With the change in temperature, my thoughts have turned to the warm comforting feeling of soup. Went to make some and realized that our stock stash has depleted. What’s a gal to do? Make more I say!
I always thought making stock was not worth the effort and had dismissed it as something I would never do. Some years ago I ended up making some with a friend. I found that home-cooked broth was not only easy but that it could be rich & flavorful. The bonus is that you control the ingredients, spices and amount of sodium, and omit any other undesirable ingredients that are in store-bought broth or bouillon cubes.
If you’ve never made stock, it’s not difficult at all. Some choose to complicate things, but essentially everything goes in a pot, you let it simmer for a long time, and then take the stuff out of the pot and drain. Homemade stock often tastes richer, with no tinny flavour, as much or little sodium as you want, you can pronounce all the ingredients and there is satisfaction in knowing that the entire dish was made from scratch.
This year I thought, instead of just doing our usual marathon burst of stock making, I thought why not do something different this time and make it social? After all, once things are prepped, there is a great deal of wait time while things simmer. Why not play games and hang out?
We’re going to try out a stock and games afternoon, and if things work well it will launch a series of these events as an excuse to get together, spend time, catch up and play some games. I challenge you to do the same! (Please let us all know how it worked out and give tips for next time.)
As with all things foodie and more specifically comfort food, people are passionate about soups. Everyone seems to have their own take on stock. There are all sorts of books and internet resources that give recipes, but for this one I say don’t overcomplicate things. Just play with it and try it out. I will, however, give you a basic method and some tips and hints.
Suggested basic ingredients include: Onions, carrots, celery, peppercorns, bay leaves and some chicken bones preferably with a bit of meat on them. Normally we save and collect bones (raw or roasted) and place them into plastic bags in the freezer. If you have no time or space to save up, trimmings and bones can often be purchased at the butcher shop.
Some tips and hints:
- If you cook/roast your bones before adding them into the pot with water you’ll get a stronger flavour.
- If you sweat your vegetables (low to medium heat) in the pot before adding the water you’ll coax more flavour out of your ingredients. Add a small bit of water first and rub around to deglaze the pan, as the colour at the bottom is flavor you want dispersed. (Note: If you burn the vegetables, start over as you’ll just waste time and effort for a burned flavoured liquid.)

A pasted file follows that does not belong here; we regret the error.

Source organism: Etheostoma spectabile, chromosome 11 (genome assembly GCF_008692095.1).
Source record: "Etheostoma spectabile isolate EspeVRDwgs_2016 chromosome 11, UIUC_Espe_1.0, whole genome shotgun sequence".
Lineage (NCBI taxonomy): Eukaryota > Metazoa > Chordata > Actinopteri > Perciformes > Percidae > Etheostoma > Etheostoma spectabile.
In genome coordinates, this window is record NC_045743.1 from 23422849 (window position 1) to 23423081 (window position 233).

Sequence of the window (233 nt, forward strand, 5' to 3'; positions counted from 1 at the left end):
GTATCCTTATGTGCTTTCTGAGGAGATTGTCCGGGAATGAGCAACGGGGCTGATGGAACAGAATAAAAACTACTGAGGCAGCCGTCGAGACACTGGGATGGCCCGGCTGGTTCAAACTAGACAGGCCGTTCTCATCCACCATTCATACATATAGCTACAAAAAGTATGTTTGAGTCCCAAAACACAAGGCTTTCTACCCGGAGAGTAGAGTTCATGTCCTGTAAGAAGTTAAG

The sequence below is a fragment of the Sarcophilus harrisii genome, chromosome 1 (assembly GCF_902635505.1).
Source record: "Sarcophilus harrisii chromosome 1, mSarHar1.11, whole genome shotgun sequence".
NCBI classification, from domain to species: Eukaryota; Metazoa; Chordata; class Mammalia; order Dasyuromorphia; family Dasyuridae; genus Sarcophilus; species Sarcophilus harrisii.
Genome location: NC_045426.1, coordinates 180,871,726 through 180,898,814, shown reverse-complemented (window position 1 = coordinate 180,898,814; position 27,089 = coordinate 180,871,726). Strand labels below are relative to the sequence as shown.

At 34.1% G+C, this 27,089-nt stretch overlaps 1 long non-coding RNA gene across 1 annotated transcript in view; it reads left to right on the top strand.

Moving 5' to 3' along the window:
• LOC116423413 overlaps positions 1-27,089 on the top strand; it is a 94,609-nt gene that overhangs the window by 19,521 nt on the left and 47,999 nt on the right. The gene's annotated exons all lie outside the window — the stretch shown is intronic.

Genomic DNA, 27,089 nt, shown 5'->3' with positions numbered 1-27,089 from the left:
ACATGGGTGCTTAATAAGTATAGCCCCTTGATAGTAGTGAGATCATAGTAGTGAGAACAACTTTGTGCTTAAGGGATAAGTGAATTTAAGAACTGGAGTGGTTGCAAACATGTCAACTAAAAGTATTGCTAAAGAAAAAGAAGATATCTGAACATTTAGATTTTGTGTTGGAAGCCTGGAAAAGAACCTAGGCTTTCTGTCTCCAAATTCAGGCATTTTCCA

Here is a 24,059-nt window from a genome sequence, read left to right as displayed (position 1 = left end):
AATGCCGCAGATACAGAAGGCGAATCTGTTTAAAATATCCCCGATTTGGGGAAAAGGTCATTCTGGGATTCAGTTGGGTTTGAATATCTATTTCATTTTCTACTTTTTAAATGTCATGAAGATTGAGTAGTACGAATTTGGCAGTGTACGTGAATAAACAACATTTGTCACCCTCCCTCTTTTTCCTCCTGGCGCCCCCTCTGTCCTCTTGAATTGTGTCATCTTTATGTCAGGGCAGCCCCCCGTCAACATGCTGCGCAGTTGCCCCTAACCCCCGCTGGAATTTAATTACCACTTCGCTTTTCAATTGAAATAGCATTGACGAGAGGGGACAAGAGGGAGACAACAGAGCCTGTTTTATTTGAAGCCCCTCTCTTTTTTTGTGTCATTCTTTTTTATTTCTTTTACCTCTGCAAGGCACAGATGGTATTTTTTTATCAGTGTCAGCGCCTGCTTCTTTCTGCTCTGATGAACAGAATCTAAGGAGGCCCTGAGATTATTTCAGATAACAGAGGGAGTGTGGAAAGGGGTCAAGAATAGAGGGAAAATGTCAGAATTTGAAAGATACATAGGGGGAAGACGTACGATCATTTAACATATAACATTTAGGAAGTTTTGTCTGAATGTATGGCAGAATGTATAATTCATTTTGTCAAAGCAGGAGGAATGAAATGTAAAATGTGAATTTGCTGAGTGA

- Bring the water to a boil and then back down to a simmer. You only want to see see one or two bubbles coming up at a time. Cook under this gentle heat uncovered. The amount of time will vary greatly depending on your ingredients, and personal tastes.
- Once the vegetables are soft, or after an hour and a half, taste it and if the flavour is not strong enough let it simmer longer for a more concentrated flavour.
- Skimming off the foam/scum that begins to form will leave you with a much clearer broth but if you skip doing it, it isn’t the end of the world.
- Avoid using turnips, rutabagas, brussel sprouts, broccoli, cauliflower. Anything from the cabbage family does not do well in stock, nor do most powdered herbs, artichoke trimmings, or too many greens. Use whole peppercorns and bay leaves, as these are easy to strain out.
After simmering, tasting and deciding that you’re done:
- Place a fine mesh sieve or a colander lined with a cheese cloth over a large bowl or pot. (Note: If using a bowl have a second on hand just in case you find there is more liquid than you originally thought.)
- Using a spoon or tongs, lift the solids out of the stock and place them in the sieve.
- Now pour the rest of the stock through the sieve and allow some time for it to drain. Gently press down on them with the back of a ladle or large spoon to release the rich juices from the solids. You may have to do this a few times.
- Then discard the solids that are in the sieve.
- Return the liquid to the stove and boil off some of the water to condense it and concentrate the flavour. (If you’re low on freezer space, this is a great way to have less to put away!)
- Immerse the container that the stock is in, into a sink with very cold water in it. You want to cool the stock down as fast as possible before you put it in the refrigerator. In the winter (when we are in negative double digit weather and there are wind chill warnings and such), I put it out on the balcony with a board under it (so that it doesn’t stick to something that can’t be moved).
- You can remove the fat after it has chilled. If you’re using it before it has time to cool and solidify, then a gravy strainer can help reduce the fat content.
- After it’s cooled you can either pour your stock into a large closable container and keep it in the fridge up to five days, or freeze it up to 3 months. When freezing, leave room at the top for expansion.